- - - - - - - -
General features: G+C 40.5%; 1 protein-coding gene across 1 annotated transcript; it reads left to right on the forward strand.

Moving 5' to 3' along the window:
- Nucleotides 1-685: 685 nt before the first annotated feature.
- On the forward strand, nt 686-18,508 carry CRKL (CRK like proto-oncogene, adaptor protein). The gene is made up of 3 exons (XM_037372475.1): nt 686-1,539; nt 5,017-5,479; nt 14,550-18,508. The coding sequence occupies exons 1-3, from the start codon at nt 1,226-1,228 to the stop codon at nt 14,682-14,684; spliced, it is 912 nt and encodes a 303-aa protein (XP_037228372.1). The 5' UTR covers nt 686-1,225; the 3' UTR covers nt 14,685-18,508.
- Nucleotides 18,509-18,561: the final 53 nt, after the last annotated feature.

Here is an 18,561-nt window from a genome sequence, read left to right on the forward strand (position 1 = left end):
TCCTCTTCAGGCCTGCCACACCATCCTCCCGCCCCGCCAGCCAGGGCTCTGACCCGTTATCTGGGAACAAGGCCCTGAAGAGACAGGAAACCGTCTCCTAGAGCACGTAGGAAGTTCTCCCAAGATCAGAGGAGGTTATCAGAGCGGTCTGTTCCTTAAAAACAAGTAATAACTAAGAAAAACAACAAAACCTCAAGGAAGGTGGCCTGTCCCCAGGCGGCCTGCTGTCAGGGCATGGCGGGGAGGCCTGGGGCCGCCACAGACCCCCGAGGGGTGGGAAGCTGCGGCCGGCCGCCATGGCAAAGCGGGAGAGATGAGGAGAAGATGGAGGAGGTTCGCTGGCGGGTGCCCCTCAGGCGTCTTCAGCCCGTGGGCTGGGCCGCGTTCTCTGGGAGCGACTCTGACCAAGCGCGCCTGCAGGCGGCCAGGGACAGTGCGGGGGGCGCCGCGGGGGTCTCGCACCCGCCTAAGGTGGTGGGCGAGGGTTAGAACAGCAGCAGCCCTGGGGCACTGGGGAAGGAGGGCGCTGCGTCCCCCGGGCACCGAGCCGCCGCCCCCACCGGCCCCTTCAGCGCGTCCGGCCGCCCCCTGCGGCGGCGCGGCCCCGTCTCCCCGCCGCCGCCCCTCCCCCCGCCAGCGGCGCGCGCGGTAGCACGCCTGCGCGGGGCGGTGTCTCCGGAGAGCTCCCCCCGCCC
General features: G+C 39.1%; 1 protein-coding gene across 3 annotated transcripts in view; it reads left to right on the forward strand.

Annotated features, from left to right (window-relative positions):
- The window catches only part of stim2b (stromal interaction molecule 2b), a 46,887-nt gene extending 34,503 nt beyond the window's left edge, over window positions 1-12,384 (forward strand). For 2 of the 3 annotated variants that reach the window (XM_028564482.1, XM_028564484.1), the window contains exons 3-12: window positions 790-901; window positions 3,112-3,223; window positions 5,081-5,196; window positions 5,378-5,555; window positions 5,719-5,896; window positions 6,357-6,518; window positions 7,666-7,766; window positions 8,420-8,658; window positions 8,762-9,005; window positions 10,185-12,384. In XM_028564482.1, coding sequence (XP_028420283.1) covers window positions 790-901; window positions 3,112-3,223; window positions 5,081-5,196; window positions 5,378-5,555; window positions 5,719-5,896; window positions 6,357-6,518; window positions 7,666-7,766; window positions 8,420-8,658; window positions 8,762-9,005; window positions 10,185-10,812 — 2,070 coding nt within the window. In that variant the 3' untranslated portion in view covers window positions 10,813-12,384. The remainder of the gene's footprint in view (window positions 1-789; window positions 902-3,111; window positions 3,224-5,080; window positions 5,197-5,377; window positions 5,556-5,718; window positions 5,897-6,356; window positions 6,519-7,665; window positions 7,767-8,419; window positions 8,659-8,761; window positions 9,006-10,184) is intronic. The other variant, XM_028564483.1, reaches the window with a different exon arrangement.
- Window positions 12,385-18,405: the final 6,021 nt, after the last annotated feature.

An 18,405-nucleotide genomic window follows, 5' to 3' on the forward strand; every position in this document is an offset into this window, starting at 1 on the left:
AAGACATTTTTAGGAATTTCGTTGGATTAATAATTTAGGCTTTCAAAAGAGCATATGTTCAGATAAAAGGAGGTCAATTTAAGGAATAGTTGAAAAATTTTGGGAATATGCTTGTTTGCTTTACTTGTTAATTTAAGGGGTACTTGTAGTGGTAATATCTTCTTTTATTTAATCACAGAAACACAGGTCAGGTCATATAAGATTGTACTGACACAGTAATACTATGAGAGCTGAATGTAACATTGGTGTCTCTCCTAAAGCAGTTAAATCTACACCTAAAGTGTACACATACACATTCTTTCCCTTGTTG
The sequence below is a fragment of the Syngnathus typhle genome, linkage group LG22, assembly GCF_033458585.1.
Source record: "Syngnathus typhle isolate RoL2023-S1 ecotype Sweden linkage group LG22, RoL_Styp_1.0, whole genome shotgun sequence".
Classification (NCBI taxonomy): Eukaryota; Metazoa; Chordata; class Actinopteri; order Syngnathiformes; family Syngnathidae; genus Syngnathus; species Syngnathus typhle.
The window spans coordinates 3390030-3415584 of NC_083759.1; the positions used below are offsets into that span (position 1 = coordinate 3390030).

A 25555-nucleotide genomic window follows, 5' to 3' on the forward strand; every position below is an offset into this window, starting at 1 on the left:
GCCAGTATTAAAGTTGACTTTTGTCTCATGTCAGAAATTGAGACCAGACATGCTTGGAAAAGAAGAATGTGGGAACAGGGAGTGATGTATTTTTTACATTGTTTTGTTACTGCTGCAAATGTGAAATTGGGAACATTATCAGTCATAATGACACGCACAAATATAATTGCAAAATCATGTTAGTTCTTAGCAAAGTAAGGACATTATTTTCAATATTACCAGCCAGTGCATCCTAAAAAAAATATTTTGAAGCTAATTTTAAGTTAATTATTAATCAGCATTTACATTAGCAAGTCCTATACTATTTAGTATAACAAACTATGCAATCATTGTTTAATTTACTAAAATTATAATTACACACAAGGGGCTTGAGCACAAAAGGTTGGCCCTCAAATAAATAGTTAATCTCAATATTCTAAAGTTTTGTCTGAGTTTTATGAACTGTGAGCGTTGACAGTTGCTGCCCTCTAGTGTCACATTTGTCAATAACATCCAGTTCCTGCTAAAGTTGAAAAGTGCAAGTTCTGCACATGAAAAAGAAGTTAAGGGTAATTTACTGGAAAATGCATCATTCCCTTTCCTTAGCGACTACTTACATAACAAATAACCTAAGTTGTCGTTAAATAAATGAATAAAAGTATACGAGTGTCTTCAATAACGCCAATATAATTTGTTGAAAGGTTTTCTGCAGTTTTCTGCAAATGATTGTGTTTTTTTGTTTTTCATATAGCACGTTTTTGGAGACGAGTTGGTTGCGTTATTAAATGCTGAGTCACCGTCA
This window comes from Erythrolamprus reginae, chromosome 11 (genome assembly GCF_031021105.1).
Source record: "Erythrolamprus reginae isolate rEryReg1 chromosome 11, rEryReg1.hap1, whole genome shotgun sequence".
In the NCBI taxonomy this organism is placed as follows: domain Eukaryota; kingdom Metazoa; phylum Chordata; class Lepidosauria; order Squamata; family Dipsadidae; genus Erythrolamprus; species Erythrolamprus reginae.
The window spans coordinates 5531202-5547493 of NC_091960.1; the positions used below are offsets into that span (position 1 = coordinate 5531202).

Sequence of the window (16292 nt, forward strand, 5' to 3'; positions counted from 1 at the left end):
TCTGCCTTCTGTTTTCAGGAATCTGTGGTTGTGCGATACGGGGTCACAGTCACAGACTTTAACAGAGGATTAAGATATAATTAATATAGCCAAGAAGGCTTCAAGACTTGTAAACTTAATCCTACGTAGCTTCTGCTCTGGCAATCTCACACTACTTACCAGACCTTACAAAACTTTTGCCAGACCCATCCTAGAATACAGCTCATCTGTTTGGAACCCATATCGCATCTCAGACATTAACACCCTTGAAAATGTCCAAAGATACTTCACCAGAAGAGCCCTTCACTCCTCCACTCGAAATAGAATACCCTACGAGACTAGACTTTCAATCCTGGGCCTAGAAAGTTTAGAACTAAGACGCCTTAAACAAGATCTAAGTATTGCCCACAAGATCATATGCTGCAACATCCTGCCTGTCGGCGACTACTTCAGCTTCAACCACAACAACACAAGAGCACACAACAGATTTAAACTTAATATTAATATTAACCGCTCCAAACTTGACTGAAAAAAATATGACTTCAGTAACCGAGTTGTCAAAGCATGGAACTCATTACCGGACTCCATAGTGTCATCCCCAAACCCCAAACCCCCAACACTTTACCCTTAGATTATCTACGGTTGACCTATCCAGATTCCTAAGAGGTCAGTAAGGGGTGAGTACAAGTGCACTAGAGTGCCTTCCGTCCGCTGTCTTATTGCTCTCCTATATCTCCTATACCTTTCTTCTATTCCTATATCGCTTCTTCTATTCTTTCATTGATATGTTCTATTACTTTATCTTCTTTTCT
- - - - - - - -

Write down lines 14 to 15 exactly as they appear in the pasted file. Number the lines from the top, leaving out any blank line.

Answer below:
The sequence below is a fragment of the Syngnathus typhle genome, linkage group LG22, assembly GCF_033458585.1.
Source record: "Syngnathus typhle isolate RoL2023-S1 ecotype Sweden linkage group LG22, RoL_Styp_1.0, whole genome shotgun sequence".